Mr. Page. That is right. The foundation will create only a ripple in the river. To be of practical value, the foundation must be incorporated into the high dam.

Mr. Leavy. It will be just merely a great block of concrete across the Columbia Kiver?

Mr. Page. Yes; about 4,000,000 yards of concrete.


Mr. Leavy. Now, Mr. Page, did your department ask for a sum greater than this?

Mr. Page. Yes, sir.

Mr. Leavy. What sum would be required to carry you through the fiscal year 1938, and to keep that work moving without interruption?

Mr. Page. I think our program called for $16,000,000.

Mr. Leavy. That would permit you to move right along without, interruption of any kind?

Mr. Pace. That would permit us to carry on with probably no interruption of any kind. The present contract would be terminated, and a new one would be let covering construction of the rest of the dam. This new contract would be arranged to take care of our present plant and equipment, and there would probably be no time lost in the construction program.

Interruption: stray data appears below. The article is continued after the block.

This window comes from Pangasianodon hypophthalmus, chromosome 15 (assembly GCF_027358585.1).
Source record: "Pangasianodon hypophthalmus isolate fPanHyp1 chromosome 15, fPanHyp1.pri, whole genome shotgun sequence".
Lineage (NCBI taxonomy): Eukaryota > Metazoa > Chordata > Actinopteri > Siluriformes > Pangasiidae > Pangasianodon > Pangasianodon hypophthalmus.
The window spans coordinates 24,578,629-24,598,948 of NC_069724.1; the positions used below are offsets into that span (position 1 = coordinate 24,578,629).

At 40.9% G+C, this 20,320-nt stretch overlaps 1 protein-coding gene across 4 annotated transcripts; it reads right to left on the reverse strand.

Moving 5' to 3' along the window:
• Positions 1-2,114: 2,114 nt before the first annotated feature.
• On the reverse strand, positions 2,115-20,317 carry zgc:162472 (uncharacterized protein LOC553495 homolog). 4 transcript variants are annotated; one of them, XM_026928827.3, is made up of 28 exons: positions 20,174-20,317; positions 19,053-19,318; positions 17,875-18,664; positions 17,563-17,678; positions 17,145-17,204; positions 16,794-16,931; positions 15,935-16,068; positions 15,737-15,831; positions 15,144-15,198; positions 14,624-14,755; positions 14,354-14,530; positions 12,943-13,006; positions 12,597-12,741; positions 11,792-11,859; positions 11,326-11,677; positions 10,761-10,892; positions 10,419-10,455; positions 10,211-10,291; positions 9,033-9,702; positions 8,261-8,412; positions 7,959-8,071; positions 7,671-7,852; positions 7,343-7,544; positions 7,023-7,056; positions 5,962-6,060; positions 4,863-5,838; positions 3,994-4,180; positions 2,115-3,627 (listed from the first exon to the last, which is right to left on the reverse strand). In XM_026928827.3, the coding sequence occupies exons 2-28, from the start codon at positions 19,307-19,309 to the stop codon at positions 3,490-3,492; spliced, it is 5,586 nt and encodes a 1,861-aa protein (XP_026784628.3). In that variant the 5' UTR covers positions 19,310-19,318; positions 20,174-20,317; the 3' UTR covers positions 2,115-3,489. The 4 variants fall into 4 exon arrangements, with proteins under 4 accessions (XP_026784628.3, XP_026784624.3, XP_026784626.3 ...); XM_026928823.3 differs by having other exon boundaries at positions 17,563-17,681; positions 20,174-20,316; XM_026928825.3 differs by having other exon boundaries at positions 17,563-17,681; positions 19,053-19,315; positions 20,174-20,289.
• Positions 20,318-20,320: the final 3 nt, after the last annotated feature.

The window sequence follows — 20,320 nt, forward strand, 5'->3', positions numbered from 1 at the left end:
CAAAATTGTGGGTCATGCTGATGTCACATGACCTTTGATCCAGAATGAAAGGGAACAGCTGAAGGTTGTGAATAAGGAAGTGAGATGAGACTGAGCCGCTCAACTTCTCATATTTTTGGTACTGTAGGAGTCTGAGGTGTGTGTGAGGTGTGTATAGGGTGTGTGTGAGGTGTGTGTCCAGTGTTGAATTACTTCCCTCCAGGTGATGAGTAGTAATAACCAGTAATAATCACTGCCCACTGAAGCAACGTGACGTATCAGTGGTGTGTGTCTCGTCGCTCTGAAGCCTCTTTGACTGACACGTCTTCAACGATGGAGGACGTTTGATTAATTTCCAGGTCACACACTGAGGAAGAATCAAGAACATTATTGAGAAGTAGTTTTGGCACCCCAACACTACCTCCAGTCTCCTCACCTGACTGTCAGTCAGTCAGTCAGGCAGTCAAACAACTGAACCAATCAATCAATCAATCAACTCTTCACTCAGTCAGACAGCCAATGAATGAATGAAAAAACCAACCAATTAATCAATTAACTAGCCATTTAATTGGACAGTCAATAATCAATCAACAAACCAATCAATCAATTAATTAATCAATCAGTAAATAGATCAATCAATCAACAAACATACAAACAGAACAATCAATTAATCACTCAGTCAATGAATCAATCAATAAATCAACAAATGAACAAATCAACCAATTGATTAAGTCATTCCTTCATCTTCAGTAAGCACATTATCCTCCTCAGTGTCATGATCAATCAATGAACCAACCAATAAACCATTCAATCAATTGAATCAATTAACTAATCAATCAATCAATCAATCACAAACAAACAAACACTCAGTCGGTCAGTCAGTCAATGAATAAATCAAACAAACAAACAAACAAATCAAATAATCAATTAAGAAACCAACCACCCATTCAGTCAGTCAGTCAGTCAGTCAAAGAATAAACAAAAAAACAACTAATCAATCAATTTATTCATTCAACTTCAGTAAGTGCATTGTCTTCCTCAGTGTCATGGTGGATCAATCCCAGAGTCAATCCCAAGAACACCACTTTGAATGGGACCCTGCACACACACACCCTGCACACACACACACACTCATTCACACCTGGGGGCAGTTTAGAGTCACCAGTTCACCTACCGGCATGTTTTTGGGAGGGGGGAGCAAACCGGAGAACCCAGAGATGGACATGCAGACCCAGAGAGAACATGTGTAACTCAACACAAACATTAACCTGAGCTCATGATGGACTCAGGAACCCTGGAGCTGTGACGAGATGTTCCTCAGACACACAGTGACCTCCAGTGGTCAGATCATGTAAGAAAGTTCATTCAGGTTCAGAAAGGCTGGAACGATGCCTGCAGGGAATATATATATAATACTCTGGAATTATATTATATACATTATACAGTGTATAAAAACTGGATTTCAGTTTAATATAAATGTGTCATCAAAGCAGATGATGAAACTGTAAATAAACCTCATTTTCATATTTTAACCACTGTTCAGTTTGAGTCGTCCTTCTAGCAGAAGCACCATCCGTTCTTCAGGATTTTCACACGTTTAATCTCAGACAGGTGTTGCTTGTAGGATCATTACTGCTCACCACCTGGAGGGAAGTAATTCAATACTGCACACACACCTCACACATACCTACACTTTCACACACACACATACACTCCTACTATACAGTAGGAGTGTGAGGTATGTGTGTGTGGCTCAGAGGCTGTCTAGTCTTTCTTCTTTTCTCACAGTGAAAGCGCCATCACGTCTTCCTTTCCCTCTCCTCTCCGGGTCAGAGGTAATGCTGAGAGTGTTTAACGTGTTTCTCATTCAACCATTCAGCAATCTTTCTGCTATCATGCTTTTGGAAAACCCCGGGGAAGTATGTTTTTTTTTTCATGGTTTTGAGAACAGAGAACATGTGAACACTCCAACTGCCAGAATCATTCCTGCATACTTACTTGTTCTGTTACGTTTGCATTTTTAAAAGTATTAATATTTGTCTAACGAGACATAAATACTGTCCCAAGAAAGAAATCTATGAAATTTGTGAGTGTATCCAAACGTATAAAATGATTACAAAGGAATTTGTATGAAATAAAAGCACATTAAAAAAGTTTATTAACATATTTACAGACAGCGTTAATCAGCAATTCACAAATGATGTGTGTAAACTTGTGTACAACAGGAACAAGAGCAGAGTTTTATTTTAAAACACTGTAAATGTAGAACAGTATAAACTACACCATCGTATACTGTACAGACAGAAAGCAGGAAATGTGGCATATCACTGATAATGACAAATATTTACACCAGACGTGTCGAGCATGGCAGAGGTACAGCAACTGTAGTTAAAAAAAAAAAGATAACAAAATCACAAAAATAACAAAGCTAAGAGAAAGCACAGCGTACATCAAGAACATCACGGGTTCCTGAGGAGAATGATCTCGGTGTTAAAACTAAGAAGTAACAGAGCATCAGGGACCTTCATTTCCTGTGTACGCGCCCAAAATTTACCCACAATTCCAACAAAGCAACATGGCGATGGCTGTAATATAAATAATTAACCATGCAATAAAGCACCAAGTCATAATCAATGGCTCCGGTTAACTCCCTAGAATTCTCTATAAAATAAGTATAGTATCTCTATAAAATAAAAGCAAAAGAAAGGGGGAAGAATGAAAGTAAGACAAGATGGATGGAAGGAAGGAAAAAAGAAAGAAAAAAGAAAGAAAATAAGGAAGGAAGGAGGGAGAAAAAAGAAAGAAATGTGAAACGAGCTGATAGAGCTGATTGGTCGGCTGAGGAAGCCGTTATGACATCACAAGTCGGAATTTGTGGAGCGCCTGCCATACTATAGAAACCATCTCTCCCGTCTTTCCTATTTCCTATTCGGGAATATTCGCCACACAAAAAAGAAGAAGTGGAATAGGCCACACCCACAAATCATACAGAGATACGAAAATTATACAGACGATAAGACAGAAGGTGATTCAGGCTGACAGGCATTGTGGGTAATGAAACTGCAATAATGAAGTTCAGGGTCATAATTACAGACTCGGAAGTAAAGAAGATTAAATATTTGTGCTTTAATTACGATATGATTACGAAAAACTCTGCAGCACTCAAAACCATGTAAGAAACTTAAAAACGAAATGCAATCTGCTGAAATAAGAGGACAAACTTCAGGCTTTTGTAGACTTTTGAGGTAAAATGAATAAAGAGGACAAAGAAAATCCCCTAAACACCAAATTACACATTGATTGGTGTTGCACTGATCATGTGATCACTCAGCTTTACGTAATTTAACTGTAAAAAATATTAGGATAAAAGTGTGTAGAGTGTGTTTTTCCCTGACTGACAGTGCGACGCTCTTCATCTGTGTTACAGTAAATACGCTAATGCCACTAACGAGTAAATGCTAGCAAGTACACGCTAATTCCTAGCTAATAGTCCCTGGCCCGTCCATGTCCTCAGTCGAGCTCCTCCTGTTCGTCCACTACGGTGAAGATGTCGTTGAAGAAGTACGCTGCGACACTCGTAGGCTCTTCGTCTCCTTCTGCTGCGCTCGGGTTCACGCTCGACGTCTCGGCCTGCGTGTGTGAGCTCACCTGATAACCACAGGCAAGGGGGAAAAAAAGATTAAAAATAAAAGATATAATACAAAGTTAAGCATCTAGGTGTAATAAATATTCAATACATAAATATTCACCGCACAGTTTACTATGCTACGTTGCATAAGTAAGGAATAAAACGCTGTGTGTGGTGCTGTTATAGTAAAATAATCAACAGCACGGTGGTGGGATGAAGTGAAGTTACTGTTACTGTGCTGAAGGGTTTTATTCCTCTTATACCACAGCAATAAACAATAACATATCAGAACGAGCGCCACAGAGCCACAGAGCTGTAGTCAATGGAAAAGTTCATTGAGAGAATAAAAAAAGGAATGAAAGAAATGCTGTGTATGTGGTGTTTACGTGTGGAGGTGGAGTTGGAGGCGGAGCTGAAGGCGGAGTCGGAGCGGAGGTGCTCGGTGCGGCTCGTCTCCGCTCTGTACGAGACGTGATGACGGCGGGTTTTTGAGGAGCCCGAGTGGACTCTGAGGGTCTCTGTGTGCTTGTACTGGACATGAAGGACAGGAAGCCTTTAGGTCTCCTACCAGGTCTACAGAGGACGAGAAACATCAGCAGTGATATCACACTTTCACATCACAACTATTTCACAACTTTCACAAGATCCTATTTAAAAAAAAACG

Mr. Leavy. Is that highly desirable from the point of economics, a highly desirable situation?

Mr. Page. It is desirable both from the standpoint of economics and also from the standpoint of engineering. To continue inunediately would save millions. The engineering would be facilitated by immediate continuation of the work.

If the foundation is left for any length of time there will be a serious engineering problem in protection of the concrete surface and in making the bond between the top of the foundation and the new material eventually to be placed upon it in constructing the remainder of the dam.

Therefore from both the economic and engineering standpoints it is highly desirable that the work be continued without a shutdown and delay.


Mr. O'neal. How much more money would be needed to bring it finally to completion?

Mr. Page. The dam costs approximately $118,000,000.

Mr. O'neal. That is for the dam?

Mr. Page. Yes; and the power plant $68,000,000 additional.

Mr. O'neal. You have gotten $65,000,000 so far?

Mr. Page. $63,000,000. This estimate will bring the total to $63,000,000.